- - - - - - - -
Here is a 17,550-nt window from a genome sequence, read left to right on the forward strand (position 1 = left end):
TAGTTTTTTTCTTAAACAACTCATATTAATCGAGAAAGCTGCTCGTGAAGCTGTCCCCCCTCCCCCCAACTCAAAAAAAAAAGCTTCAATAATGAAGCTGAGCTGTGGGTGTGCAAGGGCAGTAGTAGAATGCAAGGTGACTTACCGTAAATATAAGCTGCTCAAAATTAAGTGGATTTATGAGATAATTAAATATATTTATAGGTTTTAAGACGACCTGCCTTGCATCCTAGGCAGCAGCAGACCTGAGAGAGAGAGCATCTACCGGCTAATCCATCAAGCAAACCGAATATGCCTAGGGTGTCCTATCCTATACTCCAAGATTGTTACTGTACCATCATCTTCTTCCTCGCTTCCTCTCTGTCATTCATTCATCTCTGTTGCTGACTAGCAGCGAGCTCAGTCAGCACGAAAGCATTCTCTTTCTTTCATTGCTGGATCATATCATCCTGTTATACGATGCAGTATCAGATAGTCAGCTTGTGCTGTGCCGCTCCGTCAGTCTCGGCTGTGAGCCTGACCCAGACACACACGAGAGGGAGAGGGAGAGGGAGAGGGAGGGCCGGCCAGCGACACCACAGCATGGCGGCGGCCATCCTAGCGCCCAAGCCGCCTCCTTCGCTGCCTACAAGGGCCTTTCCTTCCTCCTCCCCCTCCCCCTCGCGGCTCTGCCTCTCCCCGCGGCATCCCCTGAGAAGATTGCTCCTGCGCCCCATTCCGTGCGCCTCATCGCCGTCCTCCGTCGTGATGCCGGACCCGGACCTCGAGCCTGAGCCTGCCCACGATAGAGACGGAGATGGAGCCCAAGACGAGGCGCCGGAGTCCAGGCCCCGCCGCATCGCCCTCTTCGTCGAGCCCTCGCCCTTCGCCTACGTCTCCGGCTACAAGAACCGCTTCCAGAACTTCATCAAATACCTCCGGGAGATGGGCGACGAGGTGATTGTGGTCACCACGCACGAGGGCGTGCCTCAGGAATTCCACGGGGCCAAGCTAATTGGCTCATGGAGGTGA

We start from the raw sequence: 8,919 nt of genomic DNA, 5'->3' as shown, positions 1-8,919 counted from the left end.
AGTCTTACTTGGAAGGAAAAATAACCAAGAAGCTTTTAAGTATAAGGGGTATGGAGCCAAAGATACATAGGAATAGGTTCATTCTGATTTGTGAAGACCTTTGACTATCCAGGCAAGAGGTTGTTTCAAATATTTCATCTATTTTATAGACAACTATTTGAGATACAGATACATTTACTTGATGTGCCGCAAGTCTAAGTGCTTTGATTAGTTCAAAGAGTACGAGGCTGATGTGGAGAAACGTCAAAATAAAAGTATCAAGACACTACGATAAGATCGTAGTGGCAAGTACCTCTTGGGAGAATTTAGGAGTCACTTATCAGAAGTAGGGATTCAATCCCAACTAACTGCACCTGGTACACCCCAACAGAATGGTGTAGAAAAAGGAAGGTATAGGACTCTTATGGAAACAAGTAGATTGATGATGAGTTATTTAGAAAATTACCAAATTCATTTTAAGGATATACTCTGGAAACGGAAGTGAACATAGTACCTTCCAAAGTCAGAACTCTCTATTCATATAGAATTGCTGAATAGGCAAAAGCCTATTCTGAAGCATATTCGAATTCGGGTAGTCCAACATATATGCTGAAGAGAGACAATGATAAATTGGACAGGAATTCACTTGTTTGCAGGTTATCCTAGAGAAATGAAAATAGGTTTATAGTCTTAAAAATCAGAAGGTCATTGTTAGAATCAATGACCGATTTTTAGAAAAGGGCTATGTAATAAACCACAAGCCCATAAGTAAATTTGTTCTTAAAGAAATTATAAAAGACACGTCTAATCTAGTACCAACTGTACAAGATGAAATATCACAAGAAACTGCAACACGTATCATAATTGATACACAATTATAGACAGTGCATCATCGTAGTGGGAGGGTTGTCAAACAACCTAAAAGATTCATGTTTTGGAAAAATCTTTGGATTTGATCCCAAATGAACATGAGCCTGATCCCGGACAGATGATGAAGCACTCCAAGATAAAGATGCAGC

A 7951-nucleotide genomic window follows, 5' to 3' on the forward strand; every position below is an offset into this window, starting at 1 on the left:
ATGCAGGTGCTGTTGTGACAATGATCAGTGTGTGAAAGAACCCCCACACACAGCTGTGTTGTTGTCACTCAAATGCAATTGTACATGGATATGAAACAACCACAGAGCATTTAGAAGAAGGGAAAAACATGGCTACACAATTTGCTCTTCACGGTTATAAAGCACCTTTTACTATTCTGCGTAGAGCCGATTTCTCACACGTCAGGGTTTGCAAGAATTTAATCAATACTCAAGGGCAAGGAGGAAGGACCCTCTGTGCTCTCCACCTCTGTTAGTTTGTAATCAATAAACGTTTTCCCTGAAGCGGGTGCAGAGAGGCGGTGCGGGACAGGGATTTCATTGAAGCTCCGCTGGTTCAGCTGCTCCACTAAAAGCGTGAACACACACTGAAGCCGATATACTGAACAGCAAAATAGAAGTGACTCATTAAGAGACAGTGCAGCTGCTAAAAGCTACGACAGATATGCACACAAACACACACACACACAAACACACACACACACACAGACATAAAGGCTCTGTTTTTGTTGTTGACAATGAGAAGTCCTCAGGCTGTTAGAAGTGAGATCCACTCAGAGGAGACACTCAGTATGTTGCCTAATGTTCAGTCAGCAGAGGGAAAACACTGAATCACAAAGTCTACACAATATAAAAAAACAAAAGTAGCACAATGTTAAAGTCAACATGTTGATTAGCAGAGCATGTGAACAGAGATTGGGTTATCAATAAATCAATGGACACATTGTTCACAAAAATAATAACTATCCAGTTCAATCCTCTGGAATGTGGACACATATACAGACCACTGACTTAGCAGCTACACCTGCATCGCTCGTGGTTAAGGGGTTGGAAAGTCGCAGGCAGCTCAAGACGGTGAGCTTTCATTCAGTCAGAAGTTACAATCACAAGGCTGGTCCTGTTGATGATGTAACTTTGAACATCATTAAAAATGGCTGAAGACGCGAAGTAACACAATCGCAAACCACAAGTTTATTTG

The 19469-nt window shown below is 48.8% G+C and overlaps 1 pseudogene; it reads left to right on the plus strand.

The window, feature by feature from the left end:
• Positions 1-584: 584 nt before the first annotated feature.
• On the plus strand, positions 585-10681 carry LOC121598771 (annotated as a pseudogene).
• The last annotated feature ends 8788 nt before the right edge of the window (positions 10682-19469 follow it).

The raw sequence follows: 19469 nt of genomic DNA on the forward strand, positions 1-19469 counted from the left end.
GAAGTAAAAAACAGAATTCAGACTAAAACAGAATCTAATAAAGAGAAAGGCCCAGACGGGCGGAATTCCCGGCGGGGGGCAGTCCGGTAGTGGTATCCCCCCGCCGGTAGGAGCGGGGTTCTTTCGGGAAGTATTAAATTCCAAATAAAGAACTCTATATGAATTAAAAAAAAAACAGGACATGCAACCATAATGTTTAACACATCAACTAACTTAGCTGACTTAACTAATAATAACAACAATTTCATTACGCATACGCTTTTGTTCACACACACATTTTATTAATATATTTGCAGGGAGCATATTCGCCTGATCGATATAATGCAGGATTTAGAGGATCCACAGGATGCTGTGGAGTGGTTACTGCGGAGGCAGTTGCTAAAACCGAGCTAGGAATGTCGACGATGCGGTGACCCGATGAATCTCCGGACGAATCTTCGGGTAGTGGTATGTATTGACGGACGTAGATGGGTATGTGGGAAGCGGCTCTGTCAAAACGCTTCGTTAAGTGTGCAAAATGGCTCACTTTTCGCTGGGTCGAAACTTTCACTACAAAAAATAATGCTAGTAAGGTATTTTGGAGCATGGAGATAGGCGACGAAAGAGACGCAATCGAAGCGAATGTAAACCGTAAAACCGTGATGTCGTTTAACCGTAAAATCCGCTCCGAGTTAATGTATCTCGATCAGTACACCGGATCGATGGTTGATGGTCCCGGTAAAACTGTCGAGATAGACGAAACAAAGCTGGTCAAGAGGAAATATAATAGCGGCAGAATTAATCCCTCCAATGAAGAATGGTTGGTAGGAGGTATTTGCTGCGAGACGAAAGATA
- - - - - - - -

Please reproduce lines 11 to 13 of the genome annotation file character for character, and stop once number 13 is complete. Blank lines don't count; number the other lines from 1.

• The last annotated feature ends 8788 nt before the right edge of the window (positions 10682-19469 follow it).

The raw sequence follows: 19469 nt of genomic DNA on the forward strand, positions 1-19469 counted from the left end.
GAAGTAAAAAACAGAATTCAGACTAAAACAGAATCTAATAAAGAGAAAGGCCCAGACGGGCGGAATTCCCGGCGGGGGGCAGTCCGGTAGTGGTATCCCCCCGCCGGTAGGAGCGGGGTTCTTTCGGGAAGTATTAAATTCCAAATAAAGAACTCTATATGAATTAAAAAAAAAACAGGACATGCAACCATAATGTTTAACACATCAACTAACTTAGCTGACTTAACTAATAATAACAACAATTTCATTACGCATACGCTTTTGTTCACACACACATTTTATTAATATATTTGCAGGGAGCATATTCGCCTGATCGATATAATGCAGGATTTAGAGGATCCACAGGATGCTGTGGAGTGGTTACTGCGGAGGCAGTTGCTAAAACCGAGCTAGGAATGTCGACGATGCGGTGACCCGATGAATCTCCGGACGAATCTTCGGGTAGTGGTATGTATTGACGGACGTAGATGGGTATGTGGGAAGCGGCTCTGTCAAAACGCTTCGTTAAGTGTGCAAAATGGCTCACTTTTCGCTGGGTCGAAACTTTCACTACAAAAAATAATGCTAGTAAGGTATTTTGGAGCATGGAGATAGGCGACGAAAGAGACGCAATCGAAGCGAATGTAAACCGTAAAACCGTGATGTCGTTTAACCGTAAAATCCGCTCCGAGTTAATGTATCTCGATCAGTACACCGGATCGATGGTTGATGGTCCCGGTAAAACTGTCGAGATAGACGAAACAAAGCTGGTCAAGAGGAAATATAATAGCGGCAGAATTAATCCCTCCAATGAAGAATGGTTGGTAGGAGGTATTTGCTGCGAGACGAAAGATA